Gable Dormer; Shed Dormer

Installing the Dormer

Once you’ve worked out a satisfactory plan, you’re ready to begin the actual construction of your new dormer. If the attic is unfinished, you will probably need to reinforce the floor system by adding new joists between the old. Then nail down a 5 ply wood subfloor to provide a sound work surface for the rest of the job.

Planning a Shed Dormer: Method I of finding the roof slope: Multiply the rise by 12 and divide by the run (e.g., 9 1/3 x 12 ÷ 14 = 8). The slope is 8 in 12. Method 2: Mark off 12” on a carpenter’s level, Hold one end against the rafter and measure vertically at the mark to find the slope. Double header; Double top plate; Sill; Cut roof rafters; Subfloor;

Begin from inside the attic by doubling the rafters on either side of the proposed opening. The new rafters should be the same size as the old and extend from the ridge board to the cap plate. Use a bevel gauge to mark the angles at both ends. Nail to the existing rafters with 10d nails staggered every 12 inches. Drive three 10d nails through the ridge board into the ends of the new rafters,

Mark the opening along the roof sheathing. At the four corners, drill guide holes or drive 10d nails through the sheathing and roofing. From the outside, using the protruding nails, snap chalk lines to outline the opening. Remove the roofing material following the procedures shown above, going beyond the chalk lines 10 to 12 inches. If the roofing is in good condition, salvage as much as you can. It can be reused on the dormer for a perfect match. Otherwise rip it off and remove it from the roof so you don’t slip on loose pieces.

Once the roofing material is removed, cut away the building paper with a utility knife. Snap new chalk lines. Set a circular saw or reciprocating saw to the depth of the sheathing and cut along the lines, Pry the pieces carefully from the rafters with a wrecking bar or flat bar. The sheathing can also be reused.

For a set back dormer you should brace the rafters before they are cut. (If there are kneewalls already in place, the lower bracing isn’t necessary.) Nail 2 by 4s to the bottom of the rafters, just above and below the opening. Nail 2-by-4 sole plates to the subfloor; then wedge studs between the two plates under every rafter.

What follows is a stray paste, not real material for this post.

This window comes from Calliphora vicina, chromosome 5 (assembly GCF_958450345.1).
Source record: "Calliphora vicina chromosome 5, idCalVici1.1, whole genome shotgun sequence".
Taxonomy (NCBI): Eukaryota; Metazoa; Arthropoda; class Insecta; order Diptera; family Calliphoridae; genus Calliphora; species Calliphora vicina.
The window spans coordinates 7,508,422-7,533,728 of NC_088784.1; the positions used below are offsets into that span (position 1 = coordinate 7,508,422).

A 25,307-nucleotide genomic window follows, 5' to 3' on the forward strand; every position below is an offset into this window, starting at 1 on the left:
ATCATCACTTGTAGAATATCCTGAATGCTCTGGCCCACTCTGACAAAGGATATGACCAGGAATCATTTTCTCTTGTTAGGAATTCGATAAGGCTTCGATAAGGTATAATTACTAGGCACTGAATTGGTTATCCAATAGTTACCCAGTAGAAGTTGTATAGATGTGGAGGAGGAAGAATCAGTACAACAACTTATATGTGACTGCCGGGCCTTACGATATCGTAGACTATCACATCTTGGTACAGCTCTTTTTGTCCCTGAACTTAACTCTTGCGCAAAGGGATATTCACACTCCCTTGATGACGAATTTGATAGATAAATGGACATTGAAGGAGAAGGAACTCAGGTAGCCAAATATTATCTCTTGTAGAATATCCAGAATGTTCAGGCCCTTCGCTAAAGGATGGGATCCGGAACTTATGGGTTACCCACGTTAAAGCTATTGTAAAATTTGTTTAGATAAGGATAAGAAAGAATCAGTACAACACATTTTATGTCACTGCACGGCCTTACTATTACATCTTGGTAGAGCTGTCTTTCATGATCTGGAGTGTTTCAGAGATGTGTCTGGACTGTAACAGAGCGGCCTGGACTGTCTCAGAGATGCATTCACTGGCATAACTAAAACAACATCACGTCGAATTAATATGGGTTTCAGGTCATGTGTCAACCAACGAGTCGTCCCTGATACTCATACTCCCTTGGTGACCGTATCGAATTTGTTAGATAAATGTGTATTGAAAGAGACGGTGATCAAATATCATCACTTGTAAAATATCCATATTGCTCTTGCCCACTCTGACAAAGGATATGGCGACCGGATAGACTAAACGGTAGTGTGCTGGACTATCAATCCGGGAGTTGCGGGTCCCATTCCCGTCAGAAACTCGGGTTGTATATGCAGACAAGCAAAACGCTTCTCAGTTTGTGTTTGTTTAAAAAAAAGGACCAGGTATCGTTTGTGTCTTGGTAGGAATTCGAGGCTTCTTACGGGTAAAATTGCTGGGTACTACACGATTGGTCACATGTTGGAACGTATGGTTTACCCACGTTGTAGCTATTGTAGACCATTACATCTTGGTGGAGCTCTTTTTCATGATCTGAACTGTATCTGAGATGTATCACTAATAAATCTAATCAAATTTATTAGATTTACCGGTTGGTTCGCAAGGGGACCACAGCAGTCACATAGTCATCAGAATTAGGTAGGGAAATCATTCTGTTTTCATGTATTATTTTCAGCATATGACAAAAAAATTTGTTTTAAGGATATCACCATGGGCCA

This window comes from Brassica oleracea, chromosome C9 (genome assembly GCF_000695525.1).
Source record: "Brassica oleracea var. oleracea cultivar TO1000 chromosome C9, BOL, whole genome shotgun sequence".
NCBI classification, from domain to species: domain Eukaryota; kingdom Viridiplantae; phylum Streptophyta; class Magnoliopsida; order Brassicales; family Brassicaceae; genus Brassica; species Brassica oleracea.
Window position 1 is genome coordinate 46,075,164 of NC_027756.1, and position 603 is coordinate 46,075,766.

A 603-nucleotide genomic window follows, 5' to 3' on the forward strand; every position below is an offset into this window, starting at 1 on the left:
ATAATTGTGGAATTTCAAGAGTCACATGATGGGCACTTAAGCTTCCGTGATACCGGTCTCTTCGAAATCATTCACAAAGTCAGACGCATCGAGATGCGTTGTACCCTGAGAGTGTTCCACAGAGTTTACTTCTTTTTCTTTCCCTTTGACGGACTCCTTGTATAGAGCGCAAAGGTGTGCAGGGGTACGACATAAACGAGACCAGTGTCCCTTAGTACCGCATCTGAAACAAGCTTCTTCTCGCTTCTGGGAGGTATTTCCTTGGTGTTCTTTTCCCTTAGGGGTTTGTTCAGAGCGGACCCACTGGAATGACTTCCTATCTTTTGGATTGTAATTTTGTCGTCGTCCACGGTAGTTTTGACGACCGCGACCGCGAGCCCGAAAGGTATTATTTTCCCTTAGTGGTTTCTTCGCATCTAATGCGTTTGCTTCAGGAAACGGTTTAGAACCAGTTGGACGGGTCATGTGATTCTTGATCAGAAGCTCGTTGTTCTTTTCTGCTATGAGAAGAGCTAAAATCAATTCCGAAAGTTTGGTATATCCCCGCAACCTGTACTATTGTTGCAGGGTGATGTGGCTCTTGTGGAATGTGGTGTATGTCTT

Use a bevel gauge or level to mark the rafters for a plumb cut. Have a helper support the rafter as you cut both ends with a handsaw or reciprocating saw. Remove the cut portions and set them on the subfloor. (Don’t drop them, or the ceiling surface downstairs may be jarred loose.) Nail a 3-inch joist hanger to the double rafters at each corner of the opening. Cut a header the same size as the rafters and place in the hanger. Nail through the header into the ends of each cut rafter with two or three 10d nails. Install the second header and face nail to the first with 10d nails every 12 inches in a staggered pattern. Install the double headers at the bottom of the opening in the same way With this done you can remove the temporary bracing.

Frame the front wall for the dormer on the floor of the attic, following these procedures. To frame the window opening, see above. The length of the wall is the distance between the double rafters. But in this instance make the top plate long enough to ex tend beyond the end studs 3 1/2 inches on each side. Stand the framework in place. Brace temporarily with a diagonal 2 by 4 tacked to a block nailed to the subfloor. Alter plumbing the wall, nail through the sole plate into the joists. Toenail the studs to the header and face nail the end studs to the double rafters.

Build corner posts for the wall with two 2 by 4s and scraps of 3 plywood in between, The height of the posts extends from the roof sheathing at the corner of the opening to the top plate. Cut the bottom of the posts at the angle of the roofline. (Use the bevel gauge or stand the post against the rafter and mark the angle with a pencil.) Plumb the posts and toenail through the sheathing into the rafters below. Then nail the end studs of the front wall and the top plate to the posts. Nail a cap plate over the length of the wall.

You’re now ready to fit and install the rafters. These should be the same size and spacing as the house rafters. (Use the cut rafters if they’re long enough. If you use new lumber, be sure to place the crown, or high side, up.) Mark the correct spacing along the cap plate and header.

To mark the plumb cut at the end of the rafters, either of the techniques can be used. If you know the exact slope of the dormer roof, use the framing square to mark off the rise on the tongue and the run on the blade. Drawing a pencil along the edge of the tongue gives you the cutting angle. If this isn’t possible, have a helper hold the end of the rafter so the bottom edge aligns with the inner edge of the cap plate. At the other end hold a piece of scrap wood along the top of the rafter until it connects with the header. Position a level against the rafter next to the header; then mark along the side with a pencil. Cut the rafter and check it for fit.